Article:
Prices for some prescription drugs have gotten out of hand. That much we know. We also know that politicians have been debating about how to lower prescription drug prices for decades. For people who are supposed to be so smart, they sure are having a tough time coming up with a fix for a problem that doesn’t exist in most other developed countries.
Bringing drug costs down requires being honest about what causes high prices. And no, Canadian-style price caps are not the solution. Nor are Canadian pharmacies filling prescriptions online. Enterprises like Canada Pharmacy are a good alternative for now, but they are not sustainable in the long term. We need to actually fix what’s wrong with the U.S. system.
So how do we do it? It is not as hard as the politicians make it out to be. Do these three things and drug prices will fall dramatically:
1. Return to the Old Payment System
Before HMOs were a thing, most people utilized their health insurance policies by paying for their care upfront, then seeking reimbursement from their carriers. Sure, the system wasn’t efficient. But it did control prices. How so? By putting consumers in charge.
Think about what would happen if we all paid for our prescriptions the old-fashioned way. If you are thinking that a lot of people could not pay the upfront costs, you’re on the right track. Such a scenario would force prices to drop because consumers couldn’t, or wouldn’t, pay full price at the counter. If drug companies weren’t selling drugs, they’d have no choice but to crater their prices.
If you think this is a wild idea, you don’t understand retail. Look past prescription drugs to something else, like gas. Did you know that pump prices are based almost exclusively on what consumers are willing to pay? That’s why gas prices always go up during the summer.
Pharmaceutical companies price the same way. They charge whatever insurance companies are willing to pay. Go back to the old system and you put consumers back in charge. If we were not willing to pay such high prices, drug companies would know soon enough.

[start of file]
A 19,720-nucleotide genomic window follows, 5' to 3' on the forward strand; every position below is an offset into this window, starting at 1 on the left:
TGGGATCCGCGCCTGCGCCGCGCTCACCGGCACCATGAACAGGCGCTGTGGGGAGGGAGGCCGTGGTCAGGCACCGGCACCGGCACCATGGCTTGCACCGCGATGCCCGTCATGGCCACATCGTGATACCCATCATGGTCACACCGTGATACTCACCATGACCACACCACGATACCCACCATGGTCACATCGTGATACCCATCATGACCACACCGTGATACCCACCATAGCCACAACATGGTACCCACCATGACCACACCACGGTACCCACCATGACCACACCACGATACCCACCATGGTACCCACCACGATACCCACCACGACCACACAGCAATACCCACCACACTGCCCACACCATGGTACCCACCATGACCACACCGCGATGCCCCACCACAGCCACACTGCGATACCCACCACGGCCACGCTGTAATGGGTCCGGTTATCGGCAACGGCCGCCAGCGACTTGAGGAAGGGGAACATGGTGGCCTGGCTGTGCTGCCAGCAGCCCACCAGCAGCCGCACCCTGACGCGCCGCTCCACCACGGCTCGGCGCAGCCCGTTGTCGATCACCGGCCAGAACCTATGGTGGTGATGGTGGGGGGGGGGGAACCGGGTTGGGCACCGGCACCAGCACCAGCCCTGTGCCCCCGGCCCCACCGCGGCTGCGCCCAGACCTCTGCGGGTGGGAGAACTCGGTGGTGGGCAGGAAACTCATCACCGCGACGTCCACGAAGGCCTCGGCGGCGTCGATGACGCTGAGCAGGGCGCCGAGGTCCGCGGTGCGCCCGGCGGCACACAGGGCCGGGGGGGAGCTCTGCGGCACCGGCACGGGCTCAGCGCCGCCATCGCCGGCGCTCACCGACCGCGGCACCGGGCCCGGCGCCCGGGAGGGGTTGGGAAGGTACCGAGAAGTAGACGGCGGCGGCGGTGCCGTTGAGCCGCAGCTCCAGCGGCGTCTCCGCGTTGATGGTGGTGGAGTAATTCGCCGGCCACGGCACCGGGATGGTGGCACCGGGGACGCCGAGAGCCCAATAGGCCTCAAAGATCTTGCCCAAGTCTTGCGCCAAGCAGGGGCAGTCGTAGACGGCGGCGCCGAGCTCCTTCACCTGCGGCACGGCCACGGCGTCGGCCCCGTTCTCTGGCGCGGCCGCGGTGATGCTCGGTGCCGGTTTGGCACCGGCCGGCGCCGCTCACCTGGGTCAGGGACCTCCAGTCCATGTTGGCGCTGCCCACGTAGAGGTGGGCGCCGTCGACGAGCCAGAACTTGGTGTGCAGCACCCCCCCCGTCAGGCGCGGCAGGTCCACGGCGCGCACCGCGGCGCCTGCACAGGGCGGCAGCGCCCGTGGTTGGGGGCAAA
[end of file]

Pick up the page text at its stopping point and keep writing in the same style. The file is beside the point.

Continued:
2. Eliminate the Middlemen
Next, bringing drug prices down requires eliminating the middlemen. There are several players that stand between you and the pharmaceutical company that makes your medications. One of them is the Pharmacy Benefit Manager (PBM).
PBMs administer prescription drug benefits for employers, Medicare contractors, pharmacies, and pharmaceutical companies. They have to get paid for what they do. Who pays? Generally, it’s the pharmaceutical companies. But ultimately, it’s you and me. We pay by way of higher prices. Get rid of them and you eliminate another cost of doing business. They aren’t necessary to the system anyway.
3. Revamp the Approval Process
Finally, getting FDA approval for new drugs is time-consuming and expensive. Companies spend billions to get new drugs to market. Then they only have 10 years to recover their costs before generics come into play. Change that and prices will fall. Cut the bureaucratic red tape, make approval less costly, and create a fast-track processes. Drug companies will spend less and, ultimately, won’t have to charge as much to make their margins.
It is absurd that Canadian drugs are so much cheaper than their U.S. counterparts. It’s unforgivable that some U.S. patients have to rely on charity to get their medications. Worst of all, it is insane that we continue to operate this way. Lowering prescription drug prices is easy to do if we are willing to make hard decisions. So far, those decisions have been fleeting.